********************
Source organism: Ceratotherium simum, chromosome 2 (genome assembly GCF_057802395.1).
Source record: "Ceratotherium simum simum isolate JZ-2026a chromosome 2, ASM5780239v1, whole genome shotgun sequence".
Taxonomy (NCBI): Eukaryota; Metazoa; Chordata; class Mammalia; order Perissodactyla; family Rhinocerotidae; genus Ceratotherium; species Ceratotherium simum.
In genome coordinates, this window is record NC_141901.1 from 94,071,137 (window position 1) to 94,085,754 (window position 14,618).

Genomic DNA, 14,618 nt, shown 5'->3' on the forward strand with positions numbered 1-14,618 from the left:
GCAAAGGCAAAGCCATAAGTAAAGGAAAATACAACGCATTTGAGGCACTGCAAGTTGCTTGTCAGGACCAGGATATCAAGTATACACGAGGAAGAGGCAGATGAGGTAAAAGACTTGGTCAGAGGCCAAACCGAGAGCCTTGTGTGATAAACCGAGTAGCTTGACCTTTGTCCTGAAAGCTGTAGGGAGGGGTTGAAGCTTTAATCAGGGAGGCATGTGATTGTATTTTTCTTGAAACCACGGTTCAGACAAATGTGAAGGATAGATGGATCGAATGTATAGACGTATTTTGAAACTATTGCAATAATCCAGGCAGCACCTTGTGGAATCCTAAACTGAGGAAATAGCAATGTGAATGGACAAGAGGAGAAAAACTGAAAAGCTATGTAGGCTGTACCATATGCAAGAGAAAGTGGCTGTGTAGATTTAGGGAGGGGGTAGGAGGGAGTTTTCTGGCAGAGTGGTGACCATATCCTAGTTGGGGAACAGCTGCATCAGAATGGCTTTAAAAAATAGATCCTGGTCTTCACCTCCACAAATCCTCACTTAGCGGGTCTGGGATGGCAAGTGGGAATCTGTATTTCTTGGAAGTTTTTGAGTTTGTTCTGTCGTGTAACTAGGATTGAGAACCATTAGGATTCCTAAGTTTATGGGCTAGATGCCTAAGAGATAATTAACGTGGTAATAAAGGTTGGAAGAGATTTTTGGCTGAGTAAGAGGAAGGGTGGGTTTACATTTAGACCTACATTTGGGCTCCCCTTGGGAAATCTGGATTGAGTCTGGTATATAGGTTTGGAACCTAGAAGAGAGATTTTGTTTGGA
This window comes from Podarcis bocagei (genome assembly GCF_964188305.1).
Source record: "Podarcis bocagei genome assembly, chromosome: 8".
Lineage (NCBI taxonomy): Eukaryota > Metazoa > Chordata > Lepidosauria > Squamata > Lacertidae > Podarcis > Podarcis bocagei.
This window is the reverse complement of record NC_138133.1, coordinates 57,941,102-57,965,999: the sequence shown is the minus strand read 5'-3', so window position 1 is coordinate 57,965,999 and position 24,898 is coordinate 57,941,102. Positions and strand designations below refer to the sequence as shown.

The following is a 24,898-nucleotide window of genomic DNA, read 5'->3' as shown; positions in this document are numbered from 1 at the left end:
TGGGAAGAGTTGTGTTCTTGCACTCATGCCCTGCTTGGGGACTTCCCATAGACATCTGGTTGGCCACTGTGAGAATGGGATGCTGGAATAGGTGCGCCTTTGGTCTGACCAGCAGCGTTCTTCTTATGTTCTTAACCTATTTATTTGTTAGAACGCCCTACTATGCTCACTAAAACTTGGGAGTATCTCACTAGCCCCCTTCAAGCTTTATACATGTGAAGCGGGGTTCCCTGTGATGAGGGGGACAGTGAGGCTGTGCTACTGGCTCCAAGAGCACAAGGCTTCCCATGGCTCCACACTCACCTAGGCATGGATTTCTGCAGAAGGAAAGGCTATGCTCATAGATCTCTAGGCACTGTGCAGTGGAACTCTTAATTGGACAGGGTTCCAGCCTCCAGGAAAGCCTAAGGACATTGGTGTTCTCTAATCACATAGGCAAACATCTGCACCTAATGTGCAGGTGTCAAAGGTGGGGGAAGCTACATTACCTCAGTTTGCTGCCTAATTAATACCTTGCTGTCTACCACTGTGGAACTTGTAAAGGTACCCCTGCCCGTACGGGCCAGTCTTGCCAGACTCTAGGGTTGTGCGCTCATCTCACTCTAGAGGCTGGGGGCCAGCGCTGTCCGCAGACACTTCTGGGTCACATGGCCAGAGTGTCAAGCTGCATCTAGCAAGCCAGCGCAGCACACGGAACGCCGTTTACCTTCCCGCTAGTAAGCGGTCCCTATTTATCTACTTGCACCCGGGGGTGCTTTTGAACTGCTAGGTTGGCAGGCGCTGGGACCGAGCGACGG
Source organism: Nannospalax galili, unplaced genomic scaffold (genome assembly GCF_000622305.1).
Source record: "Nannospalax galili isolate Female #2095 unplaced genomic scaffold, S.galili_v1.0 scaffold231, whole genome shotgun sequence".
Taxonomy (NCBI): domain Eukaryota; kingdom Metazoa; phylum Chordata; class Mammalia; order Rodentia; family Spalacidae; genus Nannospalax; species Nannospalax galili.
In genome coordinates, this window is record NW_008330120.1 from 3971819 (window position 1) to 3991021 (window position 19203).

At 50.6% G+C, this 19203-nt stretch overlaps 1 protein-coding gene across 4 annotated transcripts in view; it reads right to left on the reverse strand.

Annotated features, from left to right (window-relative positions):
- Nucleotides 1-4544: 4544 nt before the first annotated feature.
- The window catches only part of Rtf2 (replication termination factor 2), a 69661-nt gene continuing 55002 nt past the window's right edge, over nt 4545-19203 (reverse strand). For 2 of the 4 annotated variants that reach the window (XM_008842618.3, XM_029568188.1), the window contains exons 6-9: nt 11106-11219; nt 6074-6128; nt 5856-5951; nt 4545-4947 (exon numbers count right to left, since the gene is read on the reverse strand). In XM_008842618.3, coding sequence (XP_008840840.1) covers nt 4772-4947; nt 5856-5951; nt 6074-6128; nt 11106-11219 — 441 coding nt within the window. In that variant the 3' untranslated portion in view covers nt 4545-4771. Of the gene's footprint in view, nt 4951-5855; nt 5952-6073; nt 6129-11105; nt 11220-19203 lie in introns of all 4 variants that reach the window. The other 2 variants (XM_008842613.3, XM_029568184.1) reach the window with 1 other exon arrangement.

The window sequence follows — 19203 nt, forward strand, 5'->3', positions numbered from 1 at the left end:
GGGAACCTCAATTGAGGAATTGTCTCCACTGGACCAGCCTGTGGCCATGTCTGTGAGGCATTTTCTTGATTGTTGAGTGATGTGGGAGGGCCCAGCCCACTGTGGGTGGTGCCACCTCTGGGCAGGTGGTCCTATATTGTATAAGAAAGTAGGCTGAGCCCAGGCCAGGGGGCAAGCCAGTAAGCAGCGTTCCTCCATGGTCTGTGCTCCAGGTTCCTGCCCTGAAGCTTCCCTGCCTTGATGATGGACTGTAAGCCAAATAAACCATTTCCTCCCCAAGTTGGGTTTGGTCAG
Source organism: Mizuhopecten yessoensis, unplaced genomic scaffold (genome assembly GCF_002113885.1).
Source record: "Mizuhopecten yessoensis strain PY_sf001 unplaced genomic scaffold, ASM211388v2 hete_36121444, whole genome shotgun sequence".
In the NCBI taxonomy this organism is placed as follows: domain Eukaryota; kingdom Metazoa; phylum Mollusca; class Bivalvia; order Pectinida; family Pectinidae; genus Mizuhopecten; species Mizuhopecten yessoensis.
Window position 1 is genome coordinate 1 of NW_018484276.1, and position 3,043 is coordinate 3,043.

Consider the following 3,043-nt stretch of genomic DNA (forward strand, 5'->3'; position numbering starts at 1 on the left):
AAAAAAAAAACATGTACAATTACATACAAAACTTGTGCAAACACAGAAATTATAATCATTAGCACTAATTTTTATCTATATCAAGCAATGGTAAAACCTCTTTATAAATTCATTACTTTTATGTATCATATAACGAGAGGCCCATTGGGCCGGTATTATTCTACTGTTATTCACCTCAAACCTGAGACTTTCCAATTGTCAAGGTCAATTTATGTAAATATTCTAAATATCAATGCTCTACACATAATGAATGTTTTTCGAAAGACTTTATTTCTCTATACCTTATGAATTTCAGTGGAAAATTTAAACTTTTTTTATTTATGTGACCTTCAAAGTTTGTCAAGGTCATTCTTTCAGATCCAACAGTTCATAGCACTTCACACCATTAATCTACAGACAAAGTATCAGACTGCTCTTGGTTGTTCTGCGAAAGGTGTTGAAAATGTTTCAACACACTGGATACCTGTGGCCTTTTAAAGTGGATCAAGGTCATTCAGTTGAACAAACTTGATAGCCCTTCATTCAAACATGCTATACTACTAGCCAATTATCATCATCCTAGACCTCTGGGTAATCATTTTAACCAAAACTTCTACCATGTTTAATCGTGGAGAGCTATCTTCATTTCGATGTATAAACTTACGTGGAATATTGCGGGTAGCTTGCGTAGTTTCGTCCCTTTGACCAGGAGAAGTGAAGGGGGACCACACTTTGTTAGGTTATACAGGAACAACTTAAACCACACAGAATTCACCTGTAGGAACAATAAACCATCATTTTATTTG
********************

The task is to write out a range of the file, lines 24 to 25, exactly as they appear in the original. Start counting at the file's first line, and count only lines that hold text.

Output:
Source record: "Mizuhopecten yessoensis strain PY_sf001 unplaced genomic scaffold, ASM211388v2 hete_36121444, whole genome shotgun sequence".
In the NCBI taxonomy this organism is placed as follows: domain Eukaryota; kingdom Metazoa; phylum Mollusca; class Bivalvia; order Pectinida; family Pectinidae; genus Mizuhopecten; species Mizuhopecten yessoensis.